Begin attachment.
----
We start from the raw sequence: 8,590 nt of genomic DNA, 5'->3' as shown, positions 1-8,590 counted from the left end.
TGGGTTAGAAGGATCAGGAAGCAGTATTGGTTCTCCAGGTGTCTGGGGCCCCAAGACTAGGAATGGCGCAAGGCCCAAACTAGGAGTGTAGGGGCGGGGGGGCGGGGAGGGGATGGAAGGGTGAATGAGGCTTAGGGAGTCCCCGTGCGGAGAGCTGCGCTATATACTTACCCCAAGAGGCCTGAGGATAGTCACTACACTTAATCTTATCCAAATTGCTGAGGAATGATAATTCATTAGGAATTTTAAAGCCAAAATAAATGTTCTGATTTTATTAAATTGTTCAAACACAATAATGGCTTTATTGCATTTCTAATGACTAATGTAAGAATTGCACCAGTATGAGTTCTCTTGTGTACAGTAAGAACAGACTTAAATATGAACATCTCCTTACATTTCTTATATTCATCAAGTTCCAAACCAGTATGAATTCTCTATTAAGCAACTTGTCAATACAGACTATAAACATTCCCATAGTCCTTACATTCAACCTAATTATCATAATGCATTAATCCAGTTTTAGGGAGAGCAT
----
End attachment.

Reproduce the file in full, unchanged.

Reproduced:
We start from the raw sequence: 8,590 nt of genomic DNA, 5'->3' as shown, positions 1-8,590 counted from the left end.
TGGGTTAGAAGGATCAGGAAGCAGTATTGGTTCTCCAGGTGTCTGGGGCCCCAAGACTAGGAATGGCGCAAGGCCCAAACTAGGAGTGTAGGGGCGGGGGGGCGGGGAGGGGATGGAAGGGTGAATGAGGCTTAGGGAGTCCCCGTGCGGAGAGCTGCGCTATATACTTACCCCAAGAGGCCTGAGGATAGTCACTACACTTAATCTTATCCAAATTGCTGAGGAATGATAATTCATTAGGAATTTTAAAGCCAAAATAAATGTTCTGATTTTATTAAATTGTTCAAACACAATAATGGCTTTATTGCATTTCTAATGACTAATGTAAGAATTGCACCAGTATGAGTTCTCTTGTGTACAGTAAGAACAGACTTAAATATGAACATCTCCTTACATTTCTTATATTCATCAAGTTCCAAACCAGTATGAATTCTCTATTAAGCAACTTGTCAATACAGACTATAAACATTCCCATAGTCCTTACATTCAACCTAATTATCATAATGCATTAATCCAGTTTTAGGGAGAGCAT